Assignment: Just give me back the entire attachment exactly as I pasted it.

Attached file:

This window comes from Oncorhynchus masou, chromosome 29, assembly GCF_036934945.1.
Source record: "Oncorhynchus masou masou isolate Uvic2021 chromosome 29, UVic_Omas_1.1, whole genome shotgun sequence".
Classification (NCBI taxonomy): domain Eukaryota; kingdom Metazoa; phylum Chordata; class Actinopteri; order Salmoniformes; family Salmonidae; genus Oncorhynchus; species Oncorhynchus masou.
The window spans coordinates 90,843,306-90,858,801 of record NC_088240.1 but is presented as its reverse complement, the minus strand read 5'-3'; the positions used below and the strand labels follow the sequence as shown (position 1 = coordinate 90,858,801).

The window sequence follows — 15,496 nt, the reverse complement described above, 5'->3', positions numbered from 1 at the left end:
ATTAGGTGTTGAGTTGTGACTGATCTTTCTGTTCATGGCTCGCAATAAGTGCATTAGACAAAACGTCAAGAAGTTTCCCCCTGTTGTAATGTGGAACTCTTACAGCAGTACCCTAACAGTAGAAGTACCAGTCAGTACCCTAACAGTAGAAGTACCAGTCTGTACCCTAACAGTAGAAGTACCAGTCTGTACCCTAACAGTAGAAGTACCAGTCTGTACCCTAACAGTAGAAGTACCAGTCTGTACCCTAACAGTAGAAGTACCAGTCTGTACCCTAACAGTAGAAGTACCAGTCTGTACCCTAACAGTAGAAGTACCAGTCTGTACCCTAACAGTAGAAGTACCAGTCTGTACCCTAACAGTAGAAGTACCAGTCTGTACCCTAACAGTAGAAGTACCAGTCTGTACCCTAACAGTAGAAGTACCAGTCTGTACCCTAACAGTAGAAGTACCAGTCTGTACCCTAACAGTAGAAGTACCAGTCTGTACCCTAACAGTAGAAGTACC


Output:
This window comes from Oncorhynchus masou, chromosome 29, assembly GCF_036934945.1.
Source record: "Oncorhynchus masou masou isolate Uvic2021 chromosome 29, UVic_Omas_1.1, whole genome shotgun sequence".
Classification (NCBI taxonomy): domain Eukaryota; kingdom Metazoa; phylum Chordata; class Actinopteri; order Salmoniformes; family Salmonidae; genus Oncorhynchus; species Oncorhynchus masou.
The window spans coordinates 90,843,306-90,858,801 of record NC_088240.1 but is presented as its reverse complement, the minus strand read 5'-3'; the positions used below and the strand labels follow the sequence as shown (position 1 = coordinate 90,858,801).

The window sequence follows — 15,496 nt, the reverse complement described above, 5'->3', positions numbered from 1 at the left end:
ATTAGGTGTTGAGTTGTGACTGATCTTTCTGTTCATGGCTCGCAATAAGTGCATTAGACAAAACGTCAAGAAGTTTCCCCCTGTTGTAATGTGGAACTCTTACAGCAGTACCCTAACAGTAGAAGTACCAGTCAGTACCCTAACAGTAGAAGTACCAGTCTGTACCCTAACAGTAGAAGTACCAGTCTGTACCCTAACAGTAGAAGTACCAGTCTGTACCCTAACAGTAGAAGTACCAGTCTGTACCCTAACAGTAGAAGTACCAGTCTGTACCCTAACAGTAGAAGTACCAGTCTGTACCCTAACAGTAGAAGTACCAGTCTGTACCCTAACAGTAGAAGTACCAGTCTGTACCCTAACAGTAGAAGTACCAGTCTGTACCCTAACAGTAGAAGTACCAGTCTGTACCCTAACAGTAGAAGTACCAGTCTGTACCCTAACAGTAGAAGTACCAGTCTGTACCCTAACAGTAGAAGTACCAGTCTGTACCCTAACAGTAGAAGTACC